Having thrashed Anastasia Sevastova in a mere 66 minutes to reach her ninth US Open final, Serena Williams sent out a warning to any rivals who hoped her comeback would be brief. “This is just the beginning,” she told the on-court interviewer Tom Rinaldi. “I’m only a few months in and really looking forward to the rest of the year and next year.”
Nobody was quite sure what to expect when Williams made her return from the birth of Alexis Olympia, who arrived on Sept 1, 2017. Her play was patchy in her early tournaments, her movement sluggish. But on Thursday night, Williams rediscovered peak form in her most compelling display since she went away on maternity leave.
“It was tough for sure,” said Sevastova, who came out with a canny gameplan that involved slicing the ball back deep as often as possible and waiting for Williams to miss. This approach had worked for Roberta Vinci in the semi-final here three years ago, and it made early inroads when Williams was broken in her opening service game and soon found herself trailing 2-0.
But the Vinci experience – which ended the dream of a calendar slam – may have given Williams a sense of how to deal with these soft-balling opponents. Rather than hang back on the baseline and trade, she began moving forward and taking the ball out of the air. She finished with 28 net approaches on her scoresheet, and won the point a remarkable 24 times.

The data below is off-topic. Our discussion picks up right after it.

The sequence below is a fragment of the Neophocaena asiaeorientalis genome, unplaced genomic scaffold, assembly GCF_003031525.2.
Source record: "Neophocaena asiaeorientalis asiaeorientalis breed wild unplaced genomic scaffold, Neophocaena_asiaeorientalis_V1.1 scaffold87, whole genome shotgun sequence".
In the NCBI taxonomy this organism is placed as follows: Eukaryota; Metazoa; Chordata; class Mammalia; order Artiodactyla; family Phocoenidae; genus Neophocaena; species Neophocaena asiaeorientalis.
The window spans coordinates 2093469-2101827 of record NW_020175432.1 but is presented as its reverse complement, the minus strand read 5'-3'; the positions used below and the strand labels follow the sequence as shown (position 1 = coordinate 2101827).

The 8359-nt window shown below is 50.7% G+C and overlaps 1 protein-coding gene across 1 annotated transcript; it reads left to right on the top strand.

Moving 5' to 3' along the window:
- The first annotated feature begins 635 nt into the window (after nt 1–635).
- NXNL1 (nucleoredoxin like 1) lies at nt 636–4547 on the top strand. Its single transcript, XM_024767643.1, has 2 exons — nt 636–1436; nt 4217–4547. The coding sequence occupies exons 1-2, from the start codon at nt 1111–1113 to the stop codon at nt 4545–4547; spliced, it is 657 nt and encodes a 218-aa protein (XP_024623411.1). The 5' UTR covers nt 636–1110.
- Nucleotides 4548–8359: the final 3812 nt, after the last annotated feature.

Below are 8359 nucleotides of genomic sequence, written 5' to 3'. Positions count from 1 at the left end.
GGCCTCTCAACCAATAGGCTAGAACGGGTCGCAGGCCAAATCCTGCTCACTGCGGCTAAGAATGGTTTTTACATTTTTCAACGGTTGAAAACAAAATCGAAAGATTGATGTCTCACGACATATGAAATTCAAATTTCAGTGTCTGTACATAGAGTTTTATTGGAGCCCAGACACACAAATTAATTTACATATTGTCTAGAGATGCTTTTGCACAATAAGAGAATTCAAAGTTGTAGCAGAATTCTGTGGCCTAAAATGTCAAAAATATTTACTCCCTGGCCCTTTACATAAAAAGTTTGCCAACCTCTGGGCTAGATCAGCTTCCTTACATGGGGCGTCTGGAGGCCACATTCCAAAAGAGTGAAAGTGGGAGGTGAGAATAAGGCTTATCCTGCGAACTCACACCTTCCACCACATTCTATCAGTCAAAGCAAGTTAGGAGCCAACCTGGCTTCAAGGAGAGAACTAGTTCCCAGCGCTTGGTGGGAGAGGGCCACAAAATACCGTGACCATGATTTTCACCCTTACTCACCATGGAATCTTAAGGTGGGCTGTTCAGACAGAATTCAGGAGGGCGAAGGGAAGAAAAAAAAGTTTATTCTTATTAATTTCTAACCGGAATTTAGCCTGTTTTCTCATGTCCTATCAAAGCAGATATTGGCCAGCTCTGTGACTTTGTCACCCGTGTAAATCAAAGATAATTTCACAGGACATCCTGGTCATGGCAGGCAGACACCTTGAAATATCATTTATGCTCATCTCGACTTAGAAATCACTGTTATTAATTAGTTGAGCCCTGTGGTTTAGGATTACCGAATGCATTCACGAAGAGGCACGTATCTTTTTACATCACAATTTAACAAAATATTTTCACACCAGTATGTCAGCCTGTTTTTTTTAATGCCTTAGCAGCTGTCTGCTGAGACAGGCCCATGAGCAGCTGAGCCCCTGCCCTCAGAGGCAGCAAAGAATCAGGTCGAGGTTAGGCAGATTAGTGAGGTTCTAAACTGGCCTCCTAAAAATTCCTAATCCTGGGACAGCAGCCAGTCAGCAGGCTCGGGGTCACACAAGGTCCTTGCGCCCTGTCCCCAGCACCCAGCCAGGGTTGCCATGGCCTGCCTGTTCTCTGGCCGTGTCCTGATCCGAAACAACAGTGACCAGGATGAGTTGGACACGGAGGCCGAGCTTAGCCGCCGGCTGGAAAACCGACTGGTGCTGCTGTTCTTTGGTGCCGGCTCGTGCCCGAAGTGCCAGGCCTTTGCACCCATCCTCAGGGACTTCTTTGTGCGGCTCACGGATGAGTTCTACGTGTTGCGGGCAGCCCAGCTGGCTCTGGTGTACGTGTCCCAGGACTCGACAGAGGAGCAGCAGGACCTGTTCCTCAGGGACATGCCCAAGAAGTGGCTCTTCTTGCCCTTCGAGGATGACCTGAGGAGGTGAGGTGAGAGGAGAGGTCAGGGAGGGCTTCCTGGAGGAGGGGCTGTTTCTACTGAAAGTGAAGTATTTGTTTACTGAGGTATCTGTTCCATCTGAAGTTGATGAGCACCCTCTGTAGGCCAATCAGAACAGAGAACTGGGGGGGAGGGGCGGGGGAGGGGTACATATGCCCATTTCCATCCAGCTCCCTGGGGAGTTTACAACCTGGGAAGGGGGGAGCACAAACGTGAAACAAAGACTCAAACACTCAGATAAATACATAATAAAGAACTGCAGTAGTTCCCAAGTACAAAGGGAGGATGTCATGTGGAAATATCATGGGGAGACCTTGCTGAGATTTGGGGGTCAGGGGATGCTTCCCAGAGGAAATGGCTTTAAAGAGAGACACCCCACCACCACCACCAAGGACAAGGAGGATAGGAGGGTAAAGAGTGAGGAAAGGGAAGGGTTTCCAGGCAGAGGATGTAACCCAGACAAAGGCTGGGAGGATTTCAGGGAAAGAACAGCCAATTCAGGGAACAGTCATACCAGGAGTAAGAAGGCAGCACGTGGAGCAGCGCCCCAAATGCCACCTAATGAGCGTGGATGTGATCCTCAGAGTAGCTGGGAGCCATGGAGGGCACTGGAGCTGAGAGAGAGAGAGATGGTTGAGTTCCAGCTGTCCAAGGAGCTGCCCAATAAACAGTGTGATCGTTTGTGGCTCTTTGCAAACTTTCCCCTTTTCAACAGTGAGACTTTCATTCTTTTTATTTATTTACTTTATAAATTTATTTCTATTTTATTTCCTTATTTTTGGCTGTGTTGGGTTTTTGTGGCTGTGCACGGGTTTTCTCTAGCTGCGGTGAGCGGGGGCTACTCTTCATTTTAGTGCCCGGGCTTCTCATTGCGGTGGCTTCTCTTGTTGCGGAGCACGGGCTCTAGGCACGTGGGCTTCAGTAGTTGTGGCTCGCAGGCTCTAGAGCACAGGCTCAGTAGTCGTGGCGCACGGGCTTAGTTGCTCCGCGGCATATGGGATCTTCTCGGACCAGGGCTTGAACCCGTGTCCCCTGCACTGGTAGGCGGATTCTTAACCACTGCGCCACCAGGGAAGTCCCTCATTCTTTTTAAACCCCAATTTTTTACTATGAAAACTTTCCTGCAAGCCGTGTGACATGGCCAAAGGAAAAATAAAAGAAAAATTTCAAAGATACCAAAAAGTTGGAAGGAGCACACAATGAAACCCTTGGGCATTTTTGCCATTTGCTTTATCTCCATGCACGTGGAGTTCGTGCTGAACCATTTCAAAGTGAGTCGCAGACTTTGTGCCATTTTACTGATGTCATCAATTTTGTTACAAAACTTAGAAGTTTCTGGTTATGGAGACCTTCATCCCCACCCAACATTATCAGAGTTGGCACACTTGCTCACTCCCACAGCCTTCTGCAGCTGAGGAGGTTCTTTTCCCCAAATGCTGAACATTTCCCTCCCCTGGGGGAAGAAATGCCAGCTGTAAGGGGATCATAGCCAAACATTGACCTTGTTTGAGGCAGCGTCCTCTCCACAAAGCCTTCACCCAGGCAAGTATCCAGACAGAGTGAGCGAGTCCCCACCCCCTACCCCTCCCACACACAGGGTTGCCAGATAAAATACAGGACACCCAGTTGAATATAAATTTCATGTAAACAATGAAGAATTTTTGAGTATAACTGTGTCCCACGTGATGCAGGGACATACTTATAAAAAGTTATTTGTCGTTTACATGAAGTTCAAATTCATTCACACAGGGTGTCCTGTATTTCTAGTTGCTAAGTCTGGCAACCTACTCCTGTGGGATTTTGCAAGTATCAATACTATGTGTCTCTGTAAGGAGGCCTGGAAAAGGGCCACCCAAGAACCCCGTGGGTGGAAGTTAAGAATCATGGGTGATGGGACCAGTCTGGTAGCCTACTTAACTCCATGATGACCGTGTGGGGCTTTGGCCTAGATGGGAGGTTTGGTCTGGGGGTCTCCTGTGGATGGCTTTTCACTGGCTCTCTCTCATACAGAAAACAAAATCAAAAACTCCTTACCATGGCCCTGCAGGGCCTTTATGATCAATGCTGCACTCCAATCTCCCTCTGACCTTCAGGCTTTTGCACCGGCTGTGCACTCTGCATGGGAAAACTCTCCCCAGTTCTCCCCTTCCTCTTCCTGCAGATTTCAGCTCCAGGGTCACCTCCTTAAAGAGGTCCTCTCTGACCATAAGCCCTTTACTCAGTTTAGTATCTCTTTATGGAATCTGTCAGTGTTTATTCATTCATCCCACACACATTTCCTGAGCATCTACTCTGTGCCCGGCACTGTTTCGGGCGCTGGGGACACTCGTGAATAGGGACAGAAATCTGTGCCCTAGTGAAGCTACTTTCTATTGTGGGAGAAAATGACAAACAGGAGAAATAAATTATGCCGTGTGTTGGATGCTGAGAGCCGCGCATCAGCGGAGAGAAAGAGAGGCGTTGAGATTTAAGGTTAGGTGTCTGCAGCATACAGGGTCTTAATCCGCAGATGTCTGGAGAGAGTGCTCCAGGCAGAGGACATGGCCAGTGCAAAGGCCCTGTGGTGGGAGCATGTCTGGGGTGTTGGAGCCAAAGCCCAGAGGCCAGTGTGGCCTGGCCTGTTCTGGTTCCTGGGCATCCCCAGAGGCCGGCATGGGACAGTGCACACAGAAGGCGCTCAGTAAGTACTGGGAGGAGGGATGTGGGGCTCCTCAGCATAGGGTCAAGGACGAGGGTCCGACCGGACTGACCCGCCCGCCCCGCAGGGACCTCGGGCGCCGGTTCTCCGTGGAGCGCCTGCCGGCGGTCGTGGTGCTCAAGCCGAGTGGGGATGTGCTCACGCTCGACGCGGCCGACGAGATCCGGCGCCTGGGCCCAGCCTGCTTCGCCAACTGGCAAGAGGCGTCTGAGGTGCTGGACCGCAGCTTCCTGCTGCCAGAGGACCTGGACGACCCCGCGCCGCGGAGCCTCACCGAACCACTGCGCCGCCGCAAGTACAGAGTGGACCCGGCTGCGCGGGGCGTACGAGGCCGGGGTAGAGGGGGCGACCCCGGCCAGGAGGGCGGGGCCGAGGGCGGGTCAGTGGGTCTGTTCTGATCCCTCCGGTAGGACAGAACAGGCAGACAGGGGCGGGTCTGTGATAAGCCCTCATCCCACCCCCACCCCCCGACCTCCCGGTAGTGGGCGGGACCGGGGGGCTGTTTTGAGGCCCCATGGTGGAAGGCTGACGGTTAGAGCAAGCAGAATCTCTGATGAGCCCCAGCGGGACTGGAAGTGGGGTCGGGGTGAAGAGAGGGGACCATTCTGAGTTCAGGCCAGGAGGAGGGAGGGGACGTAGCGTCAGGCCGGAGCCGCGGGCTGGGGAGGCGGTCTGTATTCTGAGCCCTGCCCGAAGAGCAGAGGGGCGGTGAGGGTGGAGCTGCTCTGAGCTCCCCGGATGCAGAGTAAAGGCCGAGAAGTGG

Rocked back by Williams’s aggressive tactics, Sevastova looked increasingly agitated, turning to her coaches and beating her hand on her chest. Her tennis fell away sharply, as she kept experimenting with drop shots that often failed to even reach the net.
“I’ve been working hard on my volleys,” Williams would tell Rinaldi after her 6-3, 6-0 victory. I have won a few doubles championships, so I know how to volley. I just usually only come in only to shake hands.”
In fact, Williams has won 13 majors and three gold medals when partnered by sister Venus – another example of what a strong grip she has exerted over the game for the last 20 years. But it is her singles tally of 23 titles that will be one focus of Saturday’s final. Another victory, over Saturday’s opponent Naomi Osaka, would carry her level with Margaret Court’s all-time record of 24.
Osaka beat Madison Keys 6-2, 6-4 in the second semi-final on Thursday night, showing not only the heavy artillery that we already knew she possessed, but also huge mental poise. The break-point statistics were the key: Osaka had four chances and took three of them, while Keys went 0 for 13.
When Rinaldi asked Osaka how she had staved off all those threats, she replied “This is going to sound really bad, but I was just thinking ‘I really want to play Serena.’” She is the first Japanese woman to reach a grand-slam final.